More information

Yoon Nofsinger, M.D. Tampa ENT Associates, 3450 East Fletcher Avenue, Tampa, FL 33613 Phone (813) 972-3353, Fax (813) 978 3667

Yoon Nofsinger, M.D. Tampa ENT Associates, 3450 East Fletcher Avenue, Tampa, FL 33613 Phone (813) 972-3353, Fax (813) 978 3667 Yoon Nofsinger, M.D. Tampa ENT Associates, 3450 East Fletcher Avenue, Tampa, FL 33613 Phone (813) 972-3353, Fax (813) 978 3667 General Information: Allergies and Injection Therapy 1. General: You have

More information

Patient Medication Guide Brochure

Patient Medication Guide Brochure Patient Medication Guide Brochure 1 MEDICATION GUIDE TASIGNA (ta-sig-na) (nilotinib) Capsules Read this Medication Guide before you start taking TASIGNA and each time you get a refill. There may be new

More information

Managing Food Allergies in Mississippi Schools. Guidelines

Managing Food Allergies in Mississippi Schools. Guidelines Managing Food Allergies in Mississippi Schools Guidelines Table of Contents Introduction 1 Overview 2 Existing Legislation/Guidelines 3 Responsibilities 3 Suggested Roles of School Personnel 5 Education

More information

Oral allergy syndrome

Oral allergy syndrome Oxford University Hospitals NHS Trust Children s Allergy Clinic Oral allergy syndrome Information for parents What is oral allergy syndrome? In the common form, oral allergy syndrome usually causes redness,

More information

R 5331 MANAGEMENT OF LIFE-THREATENING ALLERGIES IN SCHOOLS

R 5331 MANAGEMENT OF LIFE-THREATENING ALLERGIES IN SCHOOLS R 5331/page 1 of 8 A. Definitions R 5331 MANAGEMENT OF LIFE-THREATENING ALLERGIES IN SCHOOLS 1. Anaphylaxis - A serious allergic reaction that is rapid in onset and may cause death. Anaphylaxis is a rapid,

More information

ASTHMA IN INFANTS AND YOUNG CHILDREN

ASTHMA IN INFANTS AND YOUNG CHILDREN ASTHMA IN INFANTS AND YOUNG CHILDREN What is Asthma? Asthma is a chronic inflammatory disease of the airways. Symptoms of asthma are variable. That means that they can be mild to severe, intermittent to

More information

Epinephrine Administration Training for Unlicensed School Personnel

Epinephrine Administration Training for Unlicensed School Personnel Epinephrine Administration Training for Unlicensed School Personnel Management of Life-Threatening Allergies in the School Setting Dover and Sherborn Schools EpiPen Administration This program is designed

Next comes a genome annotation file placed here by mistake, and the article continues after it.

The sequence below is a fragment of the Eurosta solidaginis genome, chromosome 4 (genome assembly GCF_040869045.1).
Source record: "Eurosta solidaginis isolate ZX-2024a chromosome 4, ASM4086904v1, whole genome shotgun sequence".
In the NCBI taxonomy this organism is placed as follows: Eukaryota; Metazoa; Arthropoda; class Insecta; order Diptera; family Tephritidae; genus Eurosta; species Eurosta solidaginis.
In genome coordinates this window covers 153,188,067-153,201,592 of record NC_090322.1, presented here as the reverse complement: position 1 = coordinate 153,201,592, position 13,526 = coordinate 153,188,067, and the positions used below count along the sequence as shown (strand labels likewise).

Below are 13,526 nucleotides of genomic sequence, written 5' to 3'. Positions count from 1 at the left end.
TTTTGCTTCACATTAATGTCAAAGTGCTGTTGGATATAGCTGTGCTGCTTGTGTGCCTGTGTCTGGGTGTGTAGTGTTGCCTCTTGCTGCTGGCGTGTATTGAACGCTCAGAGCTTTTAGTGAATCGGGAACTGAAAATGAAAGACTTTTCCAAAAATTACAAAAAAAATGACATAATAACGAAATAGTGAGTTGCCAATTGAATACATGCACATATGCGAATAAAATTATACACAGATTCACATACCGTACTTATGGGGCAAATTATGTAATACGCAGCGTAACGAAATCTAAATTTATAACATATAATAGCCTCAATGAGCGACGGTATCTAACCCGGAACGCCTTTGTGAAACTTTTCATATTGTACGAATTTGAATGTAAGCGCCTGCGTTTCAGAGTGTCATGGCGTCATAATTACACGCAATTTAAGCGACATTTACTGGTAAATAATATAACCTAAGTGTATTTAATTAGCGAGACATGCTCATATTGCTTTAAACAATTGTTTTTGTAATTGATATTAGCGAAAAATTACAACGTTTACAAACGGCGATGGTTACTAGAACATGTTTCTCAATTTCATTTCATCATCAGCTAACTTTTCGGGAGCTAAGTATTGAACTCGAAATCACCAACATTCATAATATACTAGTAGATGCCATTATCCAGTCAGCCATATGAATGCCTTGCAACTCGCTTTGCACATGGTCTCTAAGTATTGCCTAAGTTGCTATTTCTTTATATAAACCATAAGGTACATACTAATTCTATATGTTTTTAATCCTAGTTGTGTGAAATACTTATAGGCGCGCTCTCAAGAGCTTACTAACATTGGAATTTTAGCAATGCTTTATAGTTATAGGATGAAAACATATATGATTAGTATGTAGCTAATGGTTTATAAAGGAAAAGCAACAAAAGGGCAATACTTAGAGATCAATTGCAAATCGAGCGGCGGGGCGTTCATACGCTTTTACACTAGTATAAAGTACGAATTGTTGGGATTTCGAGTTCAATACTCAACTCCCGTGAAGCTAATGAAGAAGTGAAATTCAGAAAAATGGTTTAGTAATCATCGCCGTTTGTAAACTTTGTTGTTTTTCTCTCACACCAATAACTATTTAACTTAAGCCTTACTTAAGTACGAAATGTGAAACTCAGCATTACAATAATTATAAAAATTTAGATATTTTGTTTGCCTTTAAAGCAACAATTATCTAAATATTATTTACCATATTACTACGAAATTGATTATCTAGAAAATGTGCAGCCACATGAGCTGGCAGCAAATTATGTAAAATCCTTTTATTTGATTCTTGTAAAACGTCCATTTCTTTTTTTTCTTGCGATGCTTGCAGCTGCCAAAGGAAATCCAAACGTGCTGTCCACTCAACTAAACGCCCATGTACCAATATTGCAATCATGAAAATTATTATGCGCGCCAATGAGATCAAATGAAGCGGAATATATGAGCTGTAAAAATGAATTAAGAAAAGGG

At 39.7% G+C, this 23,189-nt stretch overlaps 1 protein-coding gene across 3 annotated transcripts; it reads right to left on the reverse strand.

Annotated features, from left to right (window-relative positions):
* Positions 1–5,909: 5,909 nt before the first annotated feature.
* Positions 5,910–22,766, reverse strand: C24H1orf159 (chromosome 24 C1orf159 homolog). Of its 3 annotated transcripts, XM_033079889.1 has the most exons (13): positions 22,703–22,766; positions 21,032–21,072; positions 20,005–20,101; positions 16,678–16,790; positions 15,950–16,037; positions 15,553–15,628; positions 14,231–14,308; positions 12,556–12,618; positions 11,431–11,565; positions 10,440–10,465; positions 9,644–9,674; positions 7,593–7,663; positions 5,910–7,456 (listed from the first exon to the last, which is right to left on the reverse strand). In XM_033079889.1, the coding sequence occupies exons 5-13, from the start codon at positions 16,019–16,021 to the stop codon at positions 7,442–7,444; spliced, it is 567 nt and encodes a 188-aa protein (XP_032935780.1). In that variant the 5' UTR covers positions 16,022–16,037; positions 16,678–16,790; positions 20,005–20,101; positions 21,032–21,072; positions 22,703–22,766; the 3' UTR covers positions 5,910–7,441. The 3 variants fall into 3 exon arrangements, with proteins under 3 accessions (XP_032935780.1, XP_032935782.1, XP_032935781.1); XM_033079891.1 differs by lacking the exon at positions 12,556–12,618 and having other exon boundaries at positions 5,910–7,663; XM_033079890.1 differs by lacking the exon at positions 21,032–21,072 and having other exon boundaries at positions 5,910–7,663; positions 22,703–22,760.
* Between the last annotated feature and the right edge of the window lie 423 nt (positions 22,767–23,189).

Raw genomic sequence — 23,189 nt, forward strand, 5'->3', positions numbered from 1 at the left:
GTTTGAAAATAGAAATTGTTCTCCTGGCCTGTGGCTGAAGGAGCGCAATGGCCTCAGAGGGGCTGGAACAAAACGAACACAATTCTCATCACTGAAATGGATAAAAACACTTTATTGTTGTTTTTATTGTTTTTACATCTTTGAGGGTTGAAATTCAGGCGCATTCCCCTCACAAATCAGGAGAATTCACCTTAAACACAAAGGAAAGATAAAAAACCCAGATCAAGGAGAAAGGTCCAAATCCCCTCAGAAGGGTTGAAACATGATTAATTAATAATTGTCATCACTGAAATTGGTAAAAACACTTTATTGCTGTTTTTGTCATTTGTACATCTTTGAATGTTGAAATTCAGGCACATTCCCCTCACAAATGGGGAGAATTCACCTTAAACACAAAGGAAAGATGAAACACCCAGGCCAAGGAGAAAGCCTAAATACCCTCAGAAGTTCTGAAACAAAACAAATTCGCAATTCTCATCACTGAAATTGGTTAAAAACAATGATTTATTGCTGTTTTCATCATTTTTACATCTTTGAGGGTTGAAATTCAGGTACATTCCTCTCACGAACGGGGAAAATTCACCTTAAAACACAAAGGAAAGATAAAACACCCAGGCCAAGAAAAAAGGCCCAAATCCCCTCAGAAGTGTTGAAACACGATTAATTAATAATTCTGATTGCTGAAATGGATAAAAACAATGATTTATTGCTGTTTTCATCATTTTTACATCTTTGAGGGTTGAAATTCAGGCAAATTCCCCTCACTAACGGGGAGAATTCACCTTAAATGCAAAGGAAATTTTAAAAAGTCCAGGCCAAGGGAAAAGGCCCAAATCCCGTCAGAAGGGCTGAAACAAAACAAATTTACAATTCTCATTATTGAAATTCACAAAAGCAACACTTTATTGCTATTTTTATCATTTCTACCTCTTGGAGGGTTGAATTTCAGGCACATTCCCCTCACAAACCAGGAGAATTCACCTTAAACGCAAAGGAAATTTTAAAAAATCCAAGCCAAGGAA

More information

YORK REGION DISTRICT SCHOOL BOARD. Policy and Procedure #661.0, Anaphylactic Reactions

YORK REGION DISTRICT SCHOOL BOARD. Policy and Procedure #661.0, Anaphylactic Reactions WORKING DOCUMENT YORK REGION DISTRICT SCHOOL BOARD Policy and Procedure #661.0, Anaphylactic Reactions The Anaphylactic Reactions policy and procedure address staff responsibilities with regard to providing

More information

Aquarium of the Pacific Food Allergy and Anaphylaxis Protocol

Aquarium of the Pacific Food Allergy and Anaphylaxis Protocol Aquarium of the Pacific Food Allergy and Anaphylaxis Protocol Purpose Statement: The Aquarium of the Pacific recognizes the increasing prevalence of allergies in children, including many life threatening

More information

Managing Life-Threatening Allergies in School. Prepared by the Hanover Public Schools Health Services Department March 18, 2010

Managing Life-Threatening Allergies in School. Prepared by the Hanover Public Schools Health Services Department March 18, 2010 Managing Life-Threatening Allergies in School Prepared by the Hanover Public Schools Health Services Department March 18, 2010 Goals of the Presentation To understand the significance of life threatening

More information

Students 4000 OP 4.550. Anaphylaxis in Schools

Students 4000 OP 4.550. Anaphylaxis in Schools Students 4000 OP 4.550 Anaphylaxis in Schools BACKGROUND The District recognizes it has a duty of care to students who are at risk from life-threatening allergic reactions while under school supervision

More information

DIET AND ECZEMA IN CHILDREN

DIET AND ECZEMA IN CHILDREN DIET AND ECZEMA IN CHILDREN It has been known for many years that what children eat may have an effect on their eczema. There has been an ever-increasing interest in the part that diet plays in the development

More information

Allergies and Autoimmune Inner Ear Disease

Allergies and Autoimmune Inner Ear Disease Allergies and Autoimmune Inner Ear Disease Allergy is the term used to describe an over-reaction of the body to a substance that is normally harmless to most people. This substance is called an allergen,

More information

SCHOOL RESOURCES. For CHRONIC DISEASE MANAGEMENT